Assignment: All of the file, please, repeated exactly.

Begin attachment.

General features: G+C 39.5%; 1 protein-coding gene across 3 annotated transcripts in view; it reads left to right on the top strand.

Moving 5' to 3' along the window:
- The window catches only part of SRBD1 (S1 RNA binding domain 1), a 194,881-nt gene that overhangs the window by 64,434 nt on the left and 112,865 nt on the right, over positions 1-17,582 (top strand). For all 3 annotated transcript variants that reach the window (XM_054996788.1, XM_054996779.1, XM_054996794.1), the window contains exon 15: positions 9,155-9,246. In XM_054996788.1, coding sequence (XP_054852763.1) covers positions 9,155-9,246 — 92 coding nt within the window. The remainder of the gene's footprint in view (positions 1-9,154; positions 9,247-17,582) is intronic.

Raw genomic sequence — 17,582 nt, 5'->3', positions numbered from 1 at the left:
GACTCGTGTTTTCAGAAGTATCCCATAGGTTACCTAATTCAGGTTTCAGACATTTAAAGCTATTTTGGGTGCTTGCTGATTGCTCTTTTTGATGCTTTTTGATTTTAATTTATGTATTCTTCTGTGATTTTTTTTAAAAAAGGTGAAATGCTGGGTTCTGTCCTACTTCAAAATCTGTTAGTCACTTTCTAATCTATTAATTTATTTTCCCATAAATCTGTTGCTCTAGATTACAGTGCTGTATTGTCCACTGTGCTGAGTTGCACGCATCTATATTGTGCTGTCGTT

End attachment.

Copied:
General features: G+C 39.5%; 1 protein-coding gene across 3 annotated transcripts in view; it reads left to right on the top strand.

Moving 5' to 3' along the window:
- The window catches only part of SRBD1 (S1 RNA binding domain 1), a 194,881-nt gene that overhangs the window by 64,434 nt on the left and 112,865 nt on the right, over positions 1-17,582 (top strand). For all 3 annotated transcript variants that reach the window (XM_054996788.1, XM_054996779.1, XM_054996794.1), the window contains exon 15: positions 9,155-9,246. In XM_054996788.1, coding sequence (XP_054852763.1) covers positions 9,155-9,246 — 92 coding nt within the window. The remainder of the gene's footprint in view (positions 1-9,154; positions 9,247-17,582) is intronic.

Raw genomic sequence — 17,582 nt, 5'->3', positions numbered from 1 at the left:
GACTCGTGTTTTCAGAAGTATCCCATAGGTTACCTAATTCAGGTTTCAGACATTTAAAGCTATTTTGGGTGCTTGCTGATTGCTCTTTTTGATGCTTTTTGATTTTAATTTATGTATTCTTCTGTGATTTTTTTTAAAAAAGGTGAAATGCTGGGTTCTGTCCTACTTCAAAATCTGTTAGTCACTTTCTAATCTATTAATTTATTTTCCCATAAATCTGTTGCTCTAGATTACAGTGCTGTATTGTCCACTGTGCTGAGTTGCACGCATCTATATTGTGCTGTCGTT